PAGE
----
August 26 – September 8, 2006
By Indradyumna Swami
After the Polish festival tour, I went to New Vraja Dhama in Hungary. Under the guidance of Sivarama Swami, it has become one of the most successful communities in ISKCON. I had planned to read and chant in the spiritual atmosphere there, but instead I found myself giving most of my time to my disciples, some of whom had even come from Croatia, Bosnia, and other neighboring countries to see me. And I, having been away from them for a year, was just as eager to see them.
Then I went to Ukraine and participated in the yearly one-week devotee festival in Odessa. Once again, every minute was spent teaching and counseling my disciples. I often ask my disciples how they joined the Krsna consciousness movement, and in Odessa I found the story of a mother and daughter, particularly interesting. It is often miraculous how fallen souls are reunited with the Lord and His devotees.
Kishori dasi, 91, was born into a poor but pious Russian family in 1915. In her youth, she was saw her grandfather, who had never been sick a day in his life, pass away at the age of 115 in a church while reciting the names of God.
“But why should we talk about my past life?” Kishori humbly protested. “It was only suffering and misery.”
“Sometimes it’s good to remember our past,” I said, “so we can appreciate our good fortune in the present.”
Reluctantly, she continued. “We lived in a small village in the Russian countryside,” she said. “I was the youngest of 11 children. My mother died when I was two, and my father struggled to maintain us by working in a factory. As soon as we children were capable, we worked in the fields. I remember hot summers harvesting hay and harsh winters huddling around the fireplace with my brothers and sisters in our wood cabin.
“We never had much time to play. Our only solace was going to church on Sundays. We’d walk 12 kilometers there and back. I always prayed to God to take me to heaven. I told him I wasn’t happy on earth.
“But things got worse before they got better. When I was 12 my father died, and we children became orphans. All of us had no choice but to stop school and go to work. It was either work or starve. I found work in the same factory my father had served in most of his life.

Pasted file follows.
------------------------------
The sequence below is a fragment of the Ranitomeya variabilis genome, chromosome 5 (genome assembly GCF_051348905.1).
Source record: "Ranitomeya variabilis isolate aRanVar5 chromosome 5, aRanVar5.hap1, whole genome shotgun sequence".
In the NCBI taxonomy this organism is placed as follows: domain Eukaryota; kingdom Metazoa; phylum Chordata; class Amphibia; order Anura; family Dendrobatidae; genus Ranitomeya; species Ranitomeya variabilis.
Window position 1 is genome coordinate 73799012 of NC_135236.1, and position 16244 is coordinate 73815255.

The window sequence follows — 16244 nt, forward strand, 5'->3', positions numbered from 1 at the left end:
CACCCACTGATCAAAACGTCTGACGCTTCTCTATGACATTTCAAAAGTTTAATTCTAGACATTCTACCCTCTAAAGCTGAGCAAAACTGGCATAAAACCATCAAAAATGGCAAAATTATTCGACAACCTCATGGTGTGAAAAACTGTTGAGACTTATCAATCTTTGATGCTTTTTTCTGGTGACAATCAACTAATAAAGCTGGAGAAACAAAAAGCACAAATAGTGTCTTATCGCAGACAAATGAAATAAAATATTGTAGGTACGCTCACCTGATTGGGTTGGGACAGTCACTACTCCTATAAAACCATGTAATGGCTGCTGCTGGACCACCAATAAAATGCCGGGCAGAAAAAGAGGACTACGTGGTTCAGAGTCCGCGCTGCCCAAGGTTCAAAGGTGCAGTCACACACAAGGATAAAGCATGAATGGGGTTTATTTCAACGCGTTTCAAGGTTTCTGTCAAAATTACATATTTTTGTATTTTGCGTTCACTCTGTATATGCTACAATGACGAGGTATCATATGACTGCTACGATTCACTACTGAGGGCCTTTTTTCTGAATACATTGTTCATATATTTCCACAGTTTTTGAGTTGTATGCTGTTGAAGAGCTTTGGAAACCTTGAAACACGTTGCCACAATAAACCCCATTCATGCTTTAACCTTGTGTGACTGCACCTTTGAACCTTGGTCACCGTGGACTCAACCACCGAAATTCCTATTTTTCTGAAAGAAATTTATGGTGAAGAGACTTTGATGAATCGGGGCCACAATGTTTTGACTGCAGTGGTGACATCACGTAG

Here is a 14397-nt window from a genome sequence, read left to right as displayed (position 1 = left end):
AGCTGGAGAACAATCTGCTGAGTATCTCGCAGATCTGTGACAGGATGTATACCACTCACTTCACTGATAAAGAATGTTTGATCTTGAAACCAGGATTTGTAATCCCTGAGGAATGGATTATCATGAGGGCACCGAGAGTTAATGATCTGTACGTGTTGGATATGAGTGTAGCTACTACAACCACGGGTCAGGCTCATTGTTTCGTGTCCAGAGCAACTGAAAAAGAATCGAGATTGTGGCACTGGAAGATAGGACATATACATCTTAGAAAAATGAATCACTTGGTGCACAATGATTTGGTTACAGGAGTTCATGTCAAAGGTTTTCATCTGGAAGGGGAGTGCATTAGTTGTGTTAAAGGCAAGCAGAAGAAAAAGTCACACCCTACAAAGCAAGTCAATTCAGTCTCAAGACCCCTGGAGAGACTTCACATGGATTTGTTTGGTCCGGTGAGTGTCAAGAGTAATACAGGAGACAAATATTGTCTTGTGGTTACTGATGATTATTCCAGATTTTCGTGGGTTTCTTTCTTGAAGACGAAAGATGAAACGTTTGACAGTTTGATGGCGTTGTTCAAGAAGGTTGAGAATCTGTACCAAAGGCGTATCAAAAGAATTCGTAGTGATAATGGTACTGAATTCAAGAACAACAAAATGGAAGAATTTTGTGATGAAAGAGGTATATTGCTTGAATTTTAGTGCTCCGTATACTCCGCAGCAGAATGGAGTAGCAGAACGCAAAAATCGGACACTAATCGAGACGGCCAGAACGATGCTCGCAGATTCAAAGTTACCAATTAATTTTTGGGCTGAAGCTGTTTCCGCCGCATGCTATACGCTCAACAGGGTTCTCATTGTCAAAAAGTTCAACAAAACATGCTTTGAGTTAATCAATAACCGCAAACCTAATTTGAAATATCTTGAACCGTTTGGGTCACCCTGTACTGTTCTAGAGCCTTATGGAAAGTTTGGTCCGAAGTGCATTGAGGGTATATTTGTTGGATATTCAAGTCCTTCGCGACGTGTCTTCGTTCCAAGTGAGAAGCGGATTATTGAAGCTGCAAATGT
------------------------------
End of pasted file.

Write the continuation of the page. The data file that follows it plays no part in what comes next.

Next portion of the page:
“Fortunately, a teacher in a local school took pity on me and tutored me in her spare time. Going to church and praying to God was all that made sense in life at that time, but as I grew older, I became dissatisfied with the sermons, as they didn’t explain enough about God. I was frustrated. ‘How will I ever know Him?’ I often said to my friends.
“Life in the village was always the same. The main activity of the men was getting drunk and fighting. I wanted to escape, but where could I go? Again I prayed to God for help.”
Kishori paused for a moment. “Guru Maharaja,” she said, “who will care to hear my story? Most Russians have a similar story: a hard struggle for existence.”
“I agree,” I said, “but I’m sure it will make the final chapter of your life all that more relishable. Please go on.”
She sighed. “Yes, Guru Maharaja,” she said. “My tutor taught me accounting, and when I was 18 I was able to get a good job at military base 100 kilometers away. I moved there, eventually met an officer, and married him.
“But our happiness was short-lived. World War Two started, and he was sent to the front. I was alone for four years. I was fortunate that at the end of the war he came home, although severely wounded. But at least he came back. Most of his fellow officers didn’t. I had to give solace to many widows.”
As Kishori was speaking a number of children came into my room to see me. Kishori turned to them. “Guru Maharaja is asking me to speak about my life,” she said. “But real life began when I met the devotees of Krsna. Before that it was only one sad story after another. Take my advice and always take shelter of guru and Krsna. Never stray from the instructions they give you.”
The children just stared at her with blank faces.